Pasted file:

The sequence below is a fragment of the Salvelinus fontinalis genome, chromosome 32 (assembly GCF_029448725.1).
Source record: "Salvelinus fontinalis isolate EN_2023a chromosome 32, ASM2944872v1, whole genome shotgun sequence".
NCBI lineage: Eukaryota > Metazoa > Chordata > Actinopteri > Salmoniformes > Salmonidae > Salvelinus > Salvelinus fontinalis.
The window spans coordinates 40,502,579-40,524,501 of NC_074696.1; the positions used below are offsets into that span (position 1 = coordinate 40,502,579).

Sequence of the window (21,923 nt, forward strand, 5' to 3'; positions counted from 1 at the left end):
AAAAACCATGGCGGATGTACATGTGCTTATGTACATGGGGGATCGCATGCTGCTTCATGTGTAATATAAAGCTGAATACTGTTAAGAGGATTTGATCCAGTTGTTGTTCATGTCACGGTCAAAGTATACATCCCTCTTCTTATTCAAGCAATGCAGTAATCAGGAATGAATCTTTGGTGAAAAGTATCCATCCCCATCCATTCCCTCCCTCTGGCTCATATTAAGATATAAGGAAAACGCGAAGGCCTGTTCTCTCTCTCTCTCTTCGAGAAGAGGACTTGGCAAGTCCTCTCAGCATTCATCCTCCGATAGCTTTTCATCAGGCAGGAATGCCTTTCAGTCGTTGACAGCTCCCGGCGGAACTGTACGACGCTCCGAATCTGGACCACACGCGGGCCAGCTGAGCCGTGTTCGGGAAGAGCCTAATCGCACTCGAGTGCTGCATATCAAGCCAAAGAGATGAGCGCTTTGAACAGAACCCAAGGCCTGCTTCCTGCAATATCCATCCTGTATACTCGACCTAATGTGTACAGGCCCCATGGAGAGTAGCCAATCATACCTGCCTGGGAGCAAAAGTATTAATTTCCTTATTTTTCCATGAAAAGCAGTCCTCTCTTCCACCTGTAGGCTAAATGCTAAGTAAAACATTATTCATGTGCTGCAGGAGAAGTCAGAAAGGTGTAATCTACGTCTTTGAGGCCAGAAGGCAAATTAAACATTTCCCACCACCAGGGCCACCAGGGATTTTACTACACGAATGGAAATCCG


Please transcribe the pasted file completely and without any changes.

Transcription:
The sequence below is a fragment of the Salvelinus fontinalis genome, chromosome 32 (assembly GCF_029448725.1).
Source record: "Salvelinus fontinalis isolate EN_2023a chromosome 32, ASM2944872v1, whole genome shotgun sequence".
NCBI lineage: Eukaryota > Metazoa > Chordata > Actinopteri > Salmoniformes > Salmonidae > Salvelinus > Salvelinus fontinalis.
The window spans coordinates 40,502,579-40,524,501 of NC_074696.1; the positions used below are offsets into that span (position 1 = coordinate 40,502,579).

Sequence of the window (21,923 nt, forward strand, 5' to 3'; positions counted from 1 at the left end):
AAAAACCATGGCGGATGTACATGTGCTTATGTACATGGGGGATCGCATGCTGCTTCATGTGTAATATAAAGCTGAATACTGTTAAGAGGATTTGATCCAGTTGTTGTTCATGTCACGGTCAAAGTATACATCCCTCTTCTTATTCAAGCAATGCAGTAATCAGGAATGAATCTTTGGTGAAAAGTATCCATCCCCATCCATTCCCTCCCTCTGGCTCATATTAAGATATAAGGAAAACGCGAAGGCCTGTTCTCTCTCTCTCTCTTCGAGAAGAGGACTTGGCAAGTCCTCTCAGCATTCATCCTCCGATAGCTTTTCATCAGGCAGGAATGCCTTTCAGTCGTTGACAGCTCCCGGCGGAACTGTACGACGCTCCGAATCTGGACCACACGCGGGCCAGCTGAGCCGTGTTCGGGAAGAGCCTAATCGCACTCGAGTGCTGCATATCAAGCCAAAGAGATGAGCGCTTTGAACAGAACCCAAGGCCTGCTTCCTGCAATATCCATCCTGTATACTCGACCTAATGTGTACAGGCCCCATGGAGAGTAGCCAATCATACCTGCCTGGGAGCAAAAGTATTAATTTCCTTATTTTTCCATGAAAAGCAGTCCTCTCTTCCACCTGTAGGCTAAATGCTAAGTAAAACATTATTCATGTGCTGCAGGAGAAGTCAGAAAGGTGTAATCTACGTCTTTGAGGCCAGAAGGCAAATTAAACATTTCCCACCACCAGGGCCACCAGGGATTTTACTACACGAATGGAAATCCG